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Norway
Norway (Norwegian: About this soundNorge (Bokmål) or About this soundNoreg (Nynorsk); Northern Sami: Norga; Southern Sami: Nöörje; Lule Sami: Vuodna), officially the Kingdom of Norway, is a Nordic country in Northwestern Europe whose territory comprises the western and northernmost portion of the Scandinavian Peninsula; the remote island of Jan Mayen and the archipelago of Svalbard are also part of the Kingdom of Norway. The sub-Antarctic Bouvet Island is a dependent territory and thus not considered part of the kingdom. Norway also lays claim to the Antarctic territories of Queen Maud Land and Peter I Island. Norway has a total area of 385,207 square kilometres (148,729 sq mi) and a population of 5,312,300 (as of August 2018). The country shares a long eastern border with Sweden (1,619 km or 1,006 mi long)
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Arbitrage
In economics and finance, arbitrage (/ˈɑːrbɪtrɑːʒ/, UK also /-trɪ/) is the practice of taking advantage of a price difference between two or more markets: striking a combination of matching deals that capitalize upon the imbalance, the profit being the difference between the market prices at which the unit is traded. When used by academics, an arbitrage is a transaction that involves no negative cash flow at any probabilistic or temporal state and a positive cash flow in at least one state; in simple terms, it is the possibility of a risk-free profit after transaction costs
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Scandinavia
Scandinavia (/ˌskændɪˈnviə/ SKAN-dih-NAY-vee-ə) is a region in Northern Europe, characterized by common ethnocultural North Germanic heritage and mutually intelligible North Germanic languages. The term Scandinavia in local usage covers the three kingdoms of Denmark, Norway, and Sweden, but in English usage, it also sometimes refers to the Scandinavian Peninsula or to the broader region which includes Finland and Iceland. This broader region is usually known locally as the Nordic countries. The remote Norwegian islands of Svalbard and Jan Mayen are usually not seen as a part of Scandinavia, nor is Greenland, a constituent country within the Kingdom of Denmark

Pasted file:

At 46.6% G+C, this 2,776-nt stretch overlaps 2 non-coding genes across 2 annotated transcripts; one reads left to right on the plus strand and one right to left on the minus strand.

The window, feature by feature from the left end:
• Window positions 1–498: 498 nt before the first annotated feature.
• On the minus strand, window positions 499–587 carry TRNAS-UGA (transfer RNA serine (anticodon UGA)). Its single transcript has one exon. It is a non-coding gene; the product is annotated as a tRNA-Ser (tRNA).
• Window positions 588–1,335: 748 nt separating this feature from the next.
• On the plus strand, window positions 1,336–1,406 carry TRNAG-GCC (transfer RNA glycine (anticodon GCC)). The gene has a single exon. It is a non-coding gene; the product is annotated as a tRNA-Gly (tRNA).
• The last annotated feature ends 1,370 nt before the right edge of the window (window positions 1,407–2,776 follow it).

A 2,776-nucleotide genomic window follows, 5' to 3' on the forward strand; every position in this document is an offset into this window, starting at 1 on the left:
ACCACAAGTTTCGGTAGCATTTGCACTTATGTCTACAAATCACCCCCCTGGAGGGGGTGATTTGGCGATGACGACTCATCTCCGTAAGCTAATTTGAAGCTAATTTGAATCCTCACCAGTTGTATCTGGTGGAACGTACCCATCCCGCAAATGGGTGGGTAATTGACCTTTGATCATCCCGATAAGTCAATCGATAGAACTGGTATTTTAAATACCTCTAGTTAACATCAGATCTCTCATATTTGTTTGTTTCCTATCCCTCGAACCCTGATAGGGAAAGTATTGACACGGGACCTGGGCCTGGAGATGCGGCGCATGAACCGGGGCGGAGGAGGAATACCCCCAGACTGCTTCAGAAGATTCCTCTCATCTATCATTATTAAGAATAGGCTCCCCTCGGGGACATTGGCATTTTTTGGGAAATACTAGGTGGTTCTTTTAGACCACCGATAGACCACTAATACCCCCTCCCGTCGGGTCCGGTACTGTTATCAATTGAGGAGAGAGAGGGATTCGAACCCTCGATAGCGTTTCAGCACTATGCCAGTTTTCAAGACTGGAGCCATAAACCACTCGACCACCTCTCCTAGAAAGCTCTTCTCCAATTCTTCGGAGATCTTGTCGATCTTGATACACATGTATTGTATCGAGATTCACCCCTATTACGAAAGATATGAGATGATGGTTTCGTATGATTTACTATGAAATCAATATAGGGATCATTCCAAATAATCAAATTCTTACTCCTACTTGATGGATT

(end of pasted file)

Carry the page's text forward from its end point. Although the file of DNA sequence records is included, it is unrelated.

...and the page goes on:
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World War I
and others ...

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Coin Collecting
Coin collecting is the collecting of coins or other forms of minted legal tender. Coins of interest to collectors often include those that circulated for only a brief time, coins with mint errors and especially beautiful or historically significant pieces. Coin collecting can be differentiated from numismatics, in that the latter is the systematic study of currency. Though closely related, the two disciplines are not necessarily the same. A numismatist may or may not be a coin collector, and vice versa. A coin's grade is a main determinant of its value. For a tiered fee, a third party certification service like PCGS or NGC will grade, authenticate, attribute, and encapsulate most U.S. and foreign coins